The counterproductive and useless character of Israel’s uses of force has always seemed to me the best argument against them, the one most likely to gain some kind of purchase in officialdom. But the sad state of affairs is that the Israelis think they are succeeding. They also believe they are using force in a limited and proportionate way, and no exhibition of “telegenically dead Palestinians” will convince them otherwise.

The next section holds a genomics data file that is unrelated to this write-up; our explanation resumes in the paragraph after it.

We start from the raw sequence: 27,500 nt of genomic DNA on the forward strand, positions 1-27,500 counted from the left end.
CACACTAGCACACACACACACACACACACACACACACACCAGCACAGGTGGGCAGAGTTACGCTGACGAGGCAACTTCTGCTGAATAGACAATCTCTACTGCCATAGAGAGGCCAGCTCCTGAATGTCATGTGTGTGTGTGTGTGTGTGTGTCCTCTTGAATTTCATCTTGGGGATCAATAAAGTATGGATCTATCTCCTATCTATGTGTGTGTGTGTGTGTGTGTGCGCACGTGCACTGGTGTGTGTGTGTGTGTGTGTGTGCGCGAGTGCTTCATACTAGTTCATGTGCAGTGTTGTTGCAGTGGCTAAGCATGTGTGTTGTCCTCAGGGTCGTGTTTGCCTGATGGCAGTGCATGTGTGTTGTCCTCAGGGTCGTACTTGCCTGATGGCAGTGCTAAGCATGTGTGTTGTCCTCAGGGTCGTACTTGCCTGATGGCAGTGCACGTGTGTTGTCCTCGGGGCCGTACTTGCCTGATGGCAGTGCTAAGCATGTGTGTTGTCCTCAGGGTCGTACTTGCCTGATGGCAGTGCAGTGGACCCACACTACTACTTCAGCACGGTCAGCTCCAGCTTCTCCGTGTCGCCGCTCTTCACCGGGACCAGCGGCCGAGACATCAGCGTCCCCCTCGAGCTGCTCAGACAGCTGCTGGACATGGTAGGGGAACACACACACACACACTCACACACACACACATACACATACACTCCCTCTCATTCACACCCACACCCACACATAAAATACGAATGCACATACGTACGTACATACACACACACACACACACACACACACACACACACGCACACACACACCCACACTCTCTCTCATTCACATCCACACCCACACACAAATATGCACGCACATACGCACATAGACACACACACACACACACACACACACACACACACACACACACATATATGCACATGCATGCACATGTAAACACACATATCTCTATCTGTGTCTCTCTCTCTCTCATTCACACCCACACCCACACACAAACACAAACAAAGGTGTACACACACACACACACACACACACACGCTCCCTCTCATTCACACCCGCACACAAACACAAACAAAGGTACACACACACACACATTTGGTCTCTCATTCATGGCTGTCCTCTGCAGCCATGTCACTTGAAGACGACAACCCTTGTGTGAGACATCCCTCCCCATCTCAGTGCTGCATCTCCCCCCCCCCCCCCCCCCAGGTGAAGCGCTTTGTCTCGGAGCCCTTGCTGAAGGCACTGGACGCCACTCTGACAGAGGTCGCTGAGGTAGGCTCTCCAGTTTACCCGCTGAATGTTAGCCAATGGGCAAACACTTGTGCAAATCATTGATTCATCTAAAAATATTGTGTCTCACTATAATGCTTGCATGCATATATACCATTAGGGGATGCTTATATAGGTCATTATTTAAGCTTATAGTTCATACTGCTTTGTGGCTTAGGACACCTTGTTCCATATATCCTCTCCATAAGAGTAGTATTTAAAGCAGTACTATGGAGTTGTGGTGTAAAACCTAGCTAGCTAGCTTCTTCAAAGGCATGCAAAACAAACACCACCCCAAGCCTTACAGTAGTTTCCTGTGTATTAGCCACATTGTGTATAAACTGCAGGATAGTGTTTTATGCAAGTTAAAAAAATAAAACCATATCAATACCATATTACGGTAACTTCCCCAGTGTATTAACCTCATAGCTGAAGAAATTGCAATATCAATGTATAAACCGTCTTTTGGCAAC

Even more important, by way of criticism of Israeli strategy, is the point made by Guicciardini. The idea that Israelis might improve their relationship with the Palestinians by treating them with humanity, kindness and rewards seems alien and even risible to Israeli opinion. The Palestinians, the Israelis think, hate them and will hate them for eternity. It is worse than useless to take an interest in their well-being, because doing so has the fatal liability of demonstrating weakness. Much as this viewpoint must be regarded as a profound mistake, it is written all over the conduct of Israel toward Gaza since the withdrawal of soldiers and settlers in 2005. Ensconced in the world’s largest open-air prison, encircled by a stringent blockade, the inmates too often behaved like those locked up in solitary confinement, a dementia attributable in large part to their loss of dignity. Israel’s belief that it can solve the Palestinian problem by ever-larger doses of the old medicine appears delusional—but there it is.